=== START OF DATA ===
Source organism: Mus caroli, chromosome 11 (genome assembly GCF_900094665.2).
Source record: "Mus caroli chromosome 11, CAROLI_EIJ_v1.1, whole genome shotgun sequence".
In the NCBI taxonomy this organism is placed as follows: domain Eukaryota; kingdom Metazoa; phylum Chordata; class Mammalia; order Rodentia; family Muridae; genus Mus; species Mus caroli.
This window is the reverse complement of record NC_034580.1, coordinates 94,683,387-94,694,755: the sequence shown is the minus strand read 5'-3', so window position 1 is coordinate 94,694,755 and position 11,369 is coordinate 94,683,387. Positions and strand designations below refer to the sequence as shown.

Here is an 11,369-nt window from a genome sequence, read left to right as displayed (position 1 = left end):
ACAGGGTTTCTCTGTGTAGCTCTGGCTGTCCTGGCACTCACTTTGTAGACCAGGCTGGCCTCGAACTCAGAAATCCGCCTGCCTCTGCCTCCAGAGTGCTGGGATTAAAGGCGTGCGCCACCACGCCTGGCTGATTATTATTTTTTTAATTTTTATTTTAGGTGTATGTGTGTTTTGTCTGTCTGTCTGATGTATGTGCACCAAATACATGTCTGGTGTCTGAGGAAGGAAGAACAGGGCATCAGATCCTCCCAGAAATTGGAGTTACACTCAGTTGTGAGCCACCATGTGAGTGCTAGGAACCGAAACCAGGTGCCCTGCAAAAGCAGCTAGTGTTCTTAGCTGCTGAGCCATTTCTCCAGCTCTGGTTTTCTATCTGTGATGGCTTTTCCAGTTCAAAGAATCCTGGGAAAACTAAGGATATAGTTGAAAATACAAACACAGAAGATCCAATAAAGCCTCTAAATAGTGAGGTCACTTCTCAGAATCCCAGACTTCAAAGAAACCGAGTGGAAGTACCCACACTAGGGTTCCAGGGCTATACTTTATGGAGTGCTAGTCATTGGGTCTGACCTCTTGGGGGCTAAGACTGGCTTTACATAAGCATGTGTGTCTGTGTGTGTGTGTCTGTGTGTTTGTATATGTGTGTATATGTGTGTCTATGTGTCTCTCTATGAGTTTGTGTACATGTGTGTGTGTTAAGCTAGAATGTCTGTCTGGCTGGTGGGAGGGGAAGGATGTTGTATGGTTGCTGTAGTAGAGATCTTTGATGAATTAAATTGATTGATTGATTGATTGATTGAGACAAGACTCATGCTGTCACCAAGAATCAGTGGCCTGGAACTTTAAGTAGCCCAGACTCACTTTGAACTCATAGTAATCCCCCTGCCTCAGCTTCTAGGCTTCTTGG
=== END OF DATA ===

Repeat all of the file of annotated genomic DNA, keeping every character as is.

Source organism: Mus caroli, chromosome 11 (genome assembly GCF_900094665.2).
Source record: "Mus caroli chromosome 11, CAROLI_EIJ_v1.1, whole genome shotgun sequence".
In the NCBI taxonomy this organism is placed as follows: domain Eukaryota; kingdom Metazoa; phylum Chordata; class Mammalia; order Rodentia; family Muridae; genus Mus; species Mus caroli.
This window is the reverse complement of record NC_034580.1, coordinates 94,683,387-94,694,755: the sequence shown is the minus strand read 5'-3', so window position 1 is coordinate 94,694,755 and position 11,369 is coordinate 94,683,387. Positions and strand designations below refer to the sequence as shown.

Here is an 11,369-nt window from a genome sequence, read left to right as displayed (position 1 = left end):
ACAGGGTTTCTCTGTGTAGCTCTGGCTGTCCTGGCACTCACTTTGTAGACCAGGCTGGCCTCGAACTCAGAAATCCGCCTGCCTCTGCCTCCAGAGTGCTGGGATTAAAGGCGTGCGCCACCACGCCTGGCTGATTATTATTTTTTTAATTTTTATTTTAGGTGTATGTGTGTTTTGTCTGTCTGTCTGATGTATGTGCACCAAATACATGTCTGGTGTCTGAGGAAGGAAGAACAGGGCATCAGATCCTCCCAGAAATTGGAGTTACACTCAGTTGTGAGCCACCATGTGAGTGCTAGGAACCGAAACCAGGTGCCCTGCAAAAGCAGCTAGTGTTCTTAGCTGCTGAGCCATTTCTCCAGCTCTGGTTTTCTATCTGTGATGGCTTTTCCAGTTCAAAGAATCCTGGGAAAACTAAGGATATAGTTGAAAATACAAACACAGAAGATCCAATAAAGCCTCTAAATAGTGAGGTCACTTCTCAGAATCCCAGACTTCAAAGAAACCGAGTGGAAGTACCCACACTAGGGTTCCAGGGCTATACTTTATGGAGTGCTAGTCATTGGGTCTGACCTCTTGGGGGCTAAGACTGGCTTTACATAAGCATGTGTGTCTGTGTGTGTGTGTCTGTGTGTTTGTATATGTGTGTATATGTGTGTCTATGTGTCTCTCTATGAGTTTGTGTACATGTGTGTGTGTTAAGCTAGAATGTCTGTCTGGCTGGTGGGAGGGGAAGGATGTTGTATGGTTGCTGTAGTAGAGATCTTTGATGAATTAAATTGATTGATTGATTGATTGATTGAGACAAGACTCATGCTGTCACCAAGAATCAGTGGCCTGGAACTTTAAGTAGCCCAGACTCACTTTGAACTCATAGTAATCCCCCTGCCTCAGCTTCTAGGCTTCTTGG